Sony lawyer tells media to stop reporting on material stolen by hackers

Damaging fallout from Sony hacking scandal
Damaging fallout from Sony hacking scandal

As it tries to recover from a devastating cyber attack, Sony Pictures is asking news organizations, including CNN, to stop examining and publicizing the corporate secrets that hackers have made public.

Attorney David Boies said Sunday that the hackers' tactics are part of "an ongoing campaign explicitly seeking to prevent [Sony] from distributing a motion picture."

"The perpetrators of the theft have threatened" Sony employees, Boies wrote in letters to news organizations, using the SPE abbreviation for Sony Pictures Entertainment.

He said the hackers are "using the dissemination of both private and company information for the stated purpose of materially harming SPE unless SPE submits and withdraws the motion picture from distribution."

Boies' language strongly suggested that Sony is, in effect, being blackmailed by the anonymous hackers to stop the forthcoming film "The Interview" from being released.

Sony has not publicly said that before, nor has it accused any particular group of being behind November's crippling cyber attack.

But cyber security experts have fingered North Korea as a possible source of the attack. The North Korean regime has condemned "The Interview," a comedy starring Seth Rogen and James Franco, because its plot involves the attempted assassination of Kim Jong-Un.

Boies did not respond to a request for further comment on Sunday.

Related: Sony mega-hack: What you need to know

In the three-page letter to the legal offices of several news organizations, Boies said Sony "does not consent to your possession, review, copying, dissemination, publication, uploading, downloading, or making any use of the stolen information."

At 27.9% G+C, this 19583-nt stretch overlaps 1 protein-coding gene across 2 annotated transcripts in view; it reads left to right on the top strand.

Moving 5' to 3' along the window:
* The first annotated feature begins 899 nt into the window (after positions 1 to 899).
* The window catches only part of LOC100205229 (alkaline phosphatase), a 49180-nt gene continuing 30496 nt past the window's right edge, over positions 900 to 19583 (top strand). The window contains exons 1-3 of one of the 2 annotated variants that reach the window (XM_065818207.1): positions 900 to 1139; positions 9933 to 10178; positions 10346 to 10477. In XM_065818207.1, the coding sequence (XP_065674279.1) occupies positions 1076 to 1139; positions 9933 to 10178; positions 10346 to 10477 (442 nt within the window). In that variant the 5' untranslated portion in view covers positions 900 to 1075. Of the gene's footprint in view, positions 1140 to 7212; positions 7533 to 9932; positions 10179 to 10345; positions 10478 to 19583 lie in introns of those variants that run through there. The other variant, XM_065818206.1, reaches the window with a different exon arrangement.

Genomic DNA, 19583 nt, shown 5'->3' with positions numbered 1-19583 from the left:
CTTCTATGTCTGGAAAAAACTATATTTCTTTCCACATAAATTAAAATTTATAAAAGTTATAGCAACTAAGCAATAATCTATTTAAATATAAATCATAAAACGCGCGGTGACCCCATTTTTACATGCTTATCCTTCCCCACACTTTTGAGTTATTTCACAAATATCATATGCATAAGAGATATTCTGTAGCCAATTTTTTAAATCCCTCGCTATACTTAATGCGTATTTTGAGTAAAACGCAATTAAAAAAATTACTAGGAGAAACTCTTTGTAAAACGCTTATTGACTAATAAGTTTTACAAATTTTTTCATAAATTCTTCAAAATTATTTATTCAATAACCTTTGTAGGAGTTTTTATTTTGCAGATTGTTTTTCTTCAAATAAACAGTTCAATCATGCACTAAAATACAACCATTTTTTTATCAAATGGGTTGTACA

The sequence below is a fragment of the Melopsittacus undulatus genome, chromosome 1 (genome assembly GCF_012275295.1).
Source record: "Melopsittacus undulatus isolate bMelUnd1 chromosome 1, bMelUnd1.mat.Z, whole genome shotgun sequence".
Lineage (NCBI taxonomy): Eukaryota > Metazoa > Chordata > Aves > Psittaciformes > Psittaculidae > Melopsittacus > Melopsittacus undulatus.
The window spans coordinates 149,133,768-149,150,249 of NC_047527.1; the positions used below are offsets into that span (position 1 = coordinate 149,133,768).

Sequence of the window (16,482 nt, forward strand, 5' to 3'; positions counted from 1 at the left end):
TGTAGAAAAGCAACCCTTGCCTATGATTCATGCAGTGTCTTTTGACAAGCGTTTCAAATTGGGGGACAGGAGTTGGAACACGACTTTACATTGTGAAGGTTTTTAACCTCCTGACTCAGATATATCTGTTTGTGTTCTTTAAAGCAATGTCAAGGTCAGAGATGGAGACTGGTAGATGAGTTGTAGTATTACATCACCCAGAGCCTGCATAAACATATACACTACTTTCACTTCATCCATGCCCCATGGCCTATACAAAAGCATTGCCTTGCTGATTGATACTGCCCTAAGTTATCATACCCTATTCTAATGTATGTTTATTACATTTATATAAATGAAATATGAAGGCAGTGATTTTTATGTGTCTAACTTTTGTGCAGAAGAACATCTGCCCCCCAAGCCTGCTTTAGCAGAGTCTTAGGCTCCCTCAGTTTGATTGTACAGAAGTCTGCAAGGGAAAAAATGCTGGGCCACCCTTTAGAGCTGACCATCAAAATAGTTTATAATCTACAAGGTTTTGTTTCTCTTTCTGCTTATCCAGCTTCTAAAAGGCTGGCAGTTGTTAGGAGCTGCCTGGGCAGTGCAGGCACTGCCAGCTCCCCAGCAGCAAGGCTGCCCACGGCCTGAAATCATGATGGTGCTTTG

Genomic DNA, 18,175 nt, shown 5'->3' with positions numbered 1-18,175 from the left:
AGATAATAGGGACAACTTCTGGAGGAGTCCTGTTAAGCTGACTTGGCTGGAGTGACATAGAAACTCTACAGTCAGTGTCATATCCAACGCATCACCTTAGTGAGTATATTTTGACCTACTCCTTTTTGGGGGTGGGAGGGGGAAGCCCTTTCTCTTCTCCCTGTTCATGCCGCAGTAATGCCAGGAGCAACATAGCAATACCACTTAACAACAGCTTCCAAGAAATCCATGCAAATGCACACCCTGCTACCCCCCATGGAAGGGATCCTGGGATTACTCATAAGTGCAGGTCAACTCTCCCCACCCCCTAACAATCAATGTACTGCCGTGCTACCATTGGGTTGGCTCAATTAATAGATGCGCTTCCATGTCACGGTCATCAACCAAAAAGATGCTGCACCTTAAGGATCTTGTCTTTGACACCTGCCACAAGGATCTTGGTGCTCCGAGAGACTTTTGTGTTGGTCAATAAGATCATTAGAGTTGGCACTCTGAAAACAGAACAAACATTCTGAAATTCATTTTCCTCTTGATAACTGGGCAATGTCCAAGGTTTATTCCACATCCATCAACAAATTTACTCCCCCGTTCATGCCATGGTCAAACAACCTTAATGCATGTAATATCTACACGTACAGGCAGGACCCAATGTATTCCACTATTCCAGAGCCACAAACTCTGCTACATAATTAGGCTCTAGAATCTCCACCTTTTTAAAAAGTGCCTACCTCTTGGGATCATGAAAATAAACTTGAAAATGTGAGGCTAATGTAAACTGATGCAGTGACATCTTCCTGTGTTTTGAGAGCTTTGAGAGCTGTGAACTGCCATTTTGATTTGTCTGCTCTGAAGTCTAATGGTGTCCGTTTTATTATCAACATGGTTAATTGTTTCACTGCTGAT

Furthermore, he said he was requesting "your cooperation in destroying" the materials.

Boies said that if the news organizations "used or disseminated" the materials, Sony "will have no choice but to hold you responsible."

Many news organizations, big and small, have been reporting on the revelations from the document dumps. In some cases, the hackers have tipped off journalists to new troves of private emails, budgets, scripts and other materials.

"Essentially, we've done their bidding," Variety co-editor in chief Andrew Wallenstein said on CNN's "Reliable Sources" on Sunday. "We've maximized the exposure to this content. I don't do that lightly."

"But on the other hand, it was going to get out there anyway, and we have to be part of the conversation," Wallenstein said in defending his decision to publish excerpts from the documents.

Along with CNN, The New York Times, The Hollywood Reporter and Re/code reported receiving letters from Boies on Sunday afternoon.

A Sony spokeswoman said the studio had no comment on the legal action.


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